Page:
Several weeks ago this column shone the spotlight on Retford House, the sprawling Southern Highlands country estate of the late James Fairfax which was recently gifted to the National Trust. Today, your Akubra-clad columnist visits Calthorpes' House, a less extravagant bungalow built in the mid-1920s in suburban Canberra for Harry Calthorpe (a Gallipoli veteran and stock agent) and his wife Della, and uncovers the mystery of just how it ended up being one of our city's most-loved museums.
With a sense of nervousness, I sit quietly at the kitchen table, waiting patiently for Dawn Waterhouse (nee Calthorpe); it's not every day you meet a 95-year-old living treasure.
But I needn't have been anxious, for within minutes of striding into her old home, Dawn makes me feel at ease, charming me with stories of her Canberra childhood.
"Some adults sent from other cities struggled with the challenges of 1920s Canberra, but I don't think you'd find a happier, more fun place to grow up as a kid," asserts Dawn, who remembers the very day as a wide eyed four-year-old in 1927, she arrived at number 24 Mugga Way, Red Hill.
"Mum was already there having put a casserole in the oven and I arrived with dad, my older sister Del, our pet canary, Tiddles the cat and Johnson our cattle dog," she recalls, with clarity as if it was yesterday.
"Those early years here were some of the happiest days of my life - playing hopscotch on the back porch, skipping in the garden, collecting wild flowers from Red Hill and catching yabbies in the Molonglo River," recalls Dawn, who especially enjoyed making mud pies from the clay in the ditch at the back of the yard. What kid wouldn't?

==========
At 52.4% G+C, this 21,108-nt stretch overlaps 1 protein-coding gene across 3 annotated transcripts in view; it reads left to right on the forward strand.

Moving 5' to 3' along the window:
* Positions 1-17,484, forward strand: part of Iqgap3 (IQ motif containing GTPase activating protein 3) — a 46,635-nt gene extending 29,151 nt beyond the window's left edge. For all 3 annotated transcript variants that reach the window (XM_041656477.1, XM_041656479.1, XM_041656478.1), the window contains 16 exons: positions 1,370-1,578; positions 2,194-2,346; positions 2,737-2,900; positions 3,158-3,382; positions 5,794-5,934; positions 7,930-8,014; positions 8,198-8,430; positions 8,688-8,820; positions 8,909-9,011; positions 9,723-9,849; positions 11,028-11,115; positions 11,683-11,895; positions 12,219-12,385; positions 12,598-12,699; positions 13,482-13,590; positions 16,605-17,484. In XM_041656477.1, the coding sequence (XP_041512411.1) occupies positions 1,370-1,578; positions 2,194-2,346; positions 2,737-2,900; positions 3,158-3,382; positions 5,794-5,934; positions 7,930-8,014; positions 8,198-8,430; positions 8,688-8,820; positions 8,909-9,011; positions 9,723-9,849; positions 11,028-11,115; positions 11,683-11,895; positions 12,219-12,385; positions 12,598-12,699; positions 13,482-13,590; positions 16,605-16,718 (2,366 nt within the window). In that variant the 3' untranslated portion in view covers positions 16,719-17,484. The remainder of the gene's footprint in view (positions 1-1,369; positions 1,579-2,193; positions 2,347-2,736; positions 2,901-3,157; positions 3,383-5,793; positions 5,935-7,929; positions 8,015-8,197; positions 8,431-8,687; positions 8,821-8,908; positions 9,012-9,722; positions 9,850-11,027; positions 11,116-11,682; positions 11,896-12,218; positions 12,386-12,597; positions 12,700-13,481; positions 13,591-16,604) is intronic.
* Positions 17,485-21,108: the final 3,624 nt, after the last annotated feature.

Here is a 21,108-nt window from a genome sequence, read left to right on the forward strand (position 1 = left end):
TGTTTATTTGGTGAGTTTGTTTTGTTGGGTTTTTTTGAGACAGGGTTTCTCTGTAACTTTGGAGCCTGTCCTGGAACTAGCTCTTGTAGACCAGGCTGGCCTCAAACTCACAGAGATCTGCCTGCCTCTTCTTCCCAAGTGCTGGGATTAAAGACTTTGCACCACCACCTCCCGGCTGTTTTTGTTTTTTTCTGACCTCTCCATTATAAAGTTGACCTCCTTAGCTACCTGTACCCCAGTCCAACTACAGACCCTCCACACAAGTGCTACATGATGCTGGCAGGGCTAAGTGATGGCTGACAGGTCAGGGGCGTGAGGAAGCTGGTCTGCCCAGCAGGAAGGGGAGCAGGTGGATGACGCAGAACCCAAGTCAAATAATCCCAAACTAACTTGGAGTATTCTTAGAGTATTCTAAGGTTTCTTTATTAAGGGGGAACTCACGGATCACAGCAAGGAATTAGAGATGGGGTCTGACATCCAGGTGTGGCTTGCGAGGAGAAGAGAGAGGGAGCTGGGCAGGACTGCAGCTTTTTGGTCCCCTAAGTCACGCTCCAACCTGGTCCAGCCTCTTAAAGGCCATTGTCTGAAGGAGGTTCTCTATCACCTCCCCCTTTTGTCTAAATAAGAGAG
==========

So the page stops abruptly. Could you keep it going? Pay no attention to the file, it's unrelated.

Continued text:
"We had to be careful with those pies as mum would rouse on us if we trampled red mud into the house," muses Dawn.
As one of the first houses built on Mugga Way, Dawn explains the views in the 1920s were a bit different to today's leafy vistas. "From the top of the swing on the tree at the back of our yard you could see St John's Church in Reid in one direction and the roofs of Queanbeyan in the other," recalls Dawn.
But it wasn't just the open spaces that Dawn recollects so fondly. "Inside the house, the hallways were always filled with laughter and the sound of the pianola spilled out onto the veranda, it was a time when we children made our own fun," she says with a look of contentment written all over her smiling face.
However, that all changed on September 3, 1939, with prime minister Robert Menzies' radio broadcast announcing that Australia was at war with Germany.
"We were all huddled around the radio," recalls Dawn, who, 80 years on, can distinctly remember her parent's reaction. "The fear in mum's face was quite remarkable and dad was absolutely devastated," says Dawn, explaining, "he'd fought the war that was supposed to end all wars and just couldn't believe it was happening again."
The declaration of war had a profound effect on Dawn. "The next morning I rode my bike the Kingston to do some shopping and I remember thinking how long will it be before we're going to be all killed," she reflects.